Beyond negotiations over Covid-19 relief and the terms of former President Donald Trump’s impeachment trial (more on those in a minute), Biden’s team is moving toward additional confirmation hearings for his Cabinet — and pressing ahead with policy changes by executive action.
- Regional migration and border processing
- The US refugee policy
- The establishment of a family reunification task force
- An immediate review of the Public Charge Rule
Agriculture Secretary nominee Tom Vilsack’s confirmation hearing before the Senate Agriculture Committee is also scheduled for Tuesday.
Wednesday, February 3
Biden’s nominee to head the Environmental Protection Agency, Michael Regan, is set to have his own confirmation hearing before the Senate Environment and Public Works Committee.
Thursday, February 4
Biden’s nominee for labor secretary, Boston Mayor Marty Walsh, has his confirmation hearing before the Senate Committee on Health, Education, Labor and Pensions.
Friday, February 5
Labeled “Jobs Day” at the White House, Psaki said Biden will deliver remarks about the economy.
- The senators said their framework includes a total of $160 billion for vaccine development and distribution, testing and tracing, and treatment and supplies, including the production and deployment of personal protective equipment.
- It would also include a new round of direct payments for “families who need assistance the most,” extend enhanced federal unemployment benefits at the current level and provide $4 billion to bolster behavioral health and substance abuse.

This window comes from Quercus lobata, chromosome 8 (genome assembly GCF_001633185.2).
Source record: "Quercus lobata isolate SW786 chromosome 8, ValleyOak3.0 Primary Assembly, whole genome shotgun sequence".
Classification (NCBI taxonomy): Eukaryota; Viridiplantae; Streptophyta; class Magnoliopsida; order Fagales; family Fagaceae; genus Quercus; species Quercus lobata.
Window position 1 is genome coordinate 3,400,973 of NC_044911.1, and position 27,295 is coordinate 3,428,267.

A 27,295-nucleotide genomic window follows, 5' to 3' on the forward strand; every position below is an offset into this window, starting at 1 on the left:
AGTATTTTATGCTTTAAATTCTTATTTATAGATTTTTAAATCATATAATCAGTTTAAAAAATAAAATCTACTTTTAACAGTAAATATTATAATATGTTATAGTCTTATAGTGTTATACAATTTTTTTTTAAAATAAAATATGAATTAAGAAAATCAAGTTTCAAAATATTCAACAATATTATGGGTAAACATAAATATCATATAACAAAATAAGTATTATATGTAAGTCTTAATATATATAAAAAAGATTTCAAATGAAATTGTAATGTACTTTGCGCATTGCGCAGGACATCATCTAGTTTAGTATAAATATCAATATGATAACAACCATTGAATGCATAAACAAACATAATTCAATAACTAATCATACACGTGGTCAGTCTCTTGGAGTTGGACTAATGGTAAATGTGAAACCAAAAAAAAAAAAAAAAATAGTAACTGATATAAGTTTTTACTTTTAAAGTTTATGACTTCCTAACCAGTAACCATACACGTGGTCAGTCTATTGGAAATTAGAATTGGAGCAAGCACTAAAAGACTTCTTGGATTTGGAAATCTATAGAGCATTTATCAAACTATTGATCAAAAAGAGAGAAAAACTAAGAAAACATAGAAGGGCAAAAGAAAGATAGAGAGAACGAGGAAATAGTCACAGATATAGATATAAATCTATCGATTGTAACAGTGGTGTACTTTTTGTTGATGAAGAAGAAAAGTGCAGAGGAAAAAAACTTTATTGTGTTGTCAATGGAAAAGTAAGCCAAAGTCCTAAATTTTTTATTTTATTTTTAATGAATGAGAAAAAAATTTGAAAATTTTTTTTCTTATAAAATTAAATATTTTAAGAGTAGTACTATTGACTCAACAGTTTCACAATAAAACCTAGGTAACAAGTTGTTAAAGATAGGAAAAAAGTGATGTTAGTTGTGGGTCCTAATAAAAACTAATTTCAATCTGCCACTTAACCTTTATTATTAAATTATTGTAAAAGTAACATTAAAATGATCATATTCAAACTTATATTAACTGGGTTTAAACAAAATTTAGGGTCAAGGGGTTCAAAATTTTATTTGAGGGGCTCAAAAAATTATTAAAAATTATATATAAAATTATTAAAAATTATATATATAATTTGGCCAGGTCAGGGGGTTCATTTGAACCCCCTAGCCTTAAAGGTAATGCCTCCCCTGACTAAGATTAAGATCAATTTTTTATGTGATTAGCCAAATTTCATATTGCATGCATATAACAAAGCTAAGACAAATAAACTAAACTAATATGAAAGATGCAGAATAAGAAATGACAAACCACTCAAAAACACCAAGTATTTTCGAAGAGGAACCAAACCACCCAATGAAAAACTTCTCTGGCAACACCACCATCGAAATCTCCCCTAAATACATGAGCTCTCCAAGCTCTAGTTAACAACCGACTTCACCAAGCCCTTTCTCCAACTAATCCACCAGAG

The Republican proposal represents the most significant response yet to the White House’s planned package, though with a price tag more than a trillion dollars less than the Democratic plan, the GOP proposal will likely face opposition from congressional Democrats.
But Vermont Sen. Bernie Sanders said that he thinks there are enough Democratic votes to pass Biden’s relief package through a process known as reconciliation.
The political reality: Any bipartisan plan will likely lose votes on the Democratic side, meaning for every progressive senator against the proposal, they’d need another Republican supporting it. Still, this idea of putting two plans side by side is one that aides and members have been discussing for several days as a way to force the conversation back to a bipartisan place.
Legal drama for Trump
CNN’s Gloria Borger, Kaitlan Collins, Jeff Zeleny and Ashley Semler were first to report: Butch Bowers and Deborah Barbier, who were expected to be two of the lead attorneys, are no longer on the team. A source familiar with the changes said it was a mutual decision for both to leave the legal team. As the lead attorney, Bowers assembled the team.
- Josh Howard, a North Carolina attorney who was recently added to the team, has also left, according to another source familiar with the changes.
- Johnny Gasser and Greg Harris, from South Carolina, are no longer involved with the case, either.
The US Covid-19 death numbers are still horrific. A rapid variant spread could push our numbers even higher. And vaccine skepticism remains a looming issue.
But for the first time in a long time, there is also some real reason for hope.
The agency said public transportation operators must use best efforts to enforce the mandate, including only boarding those wearing masks and disembarking passengers who refuse to comply.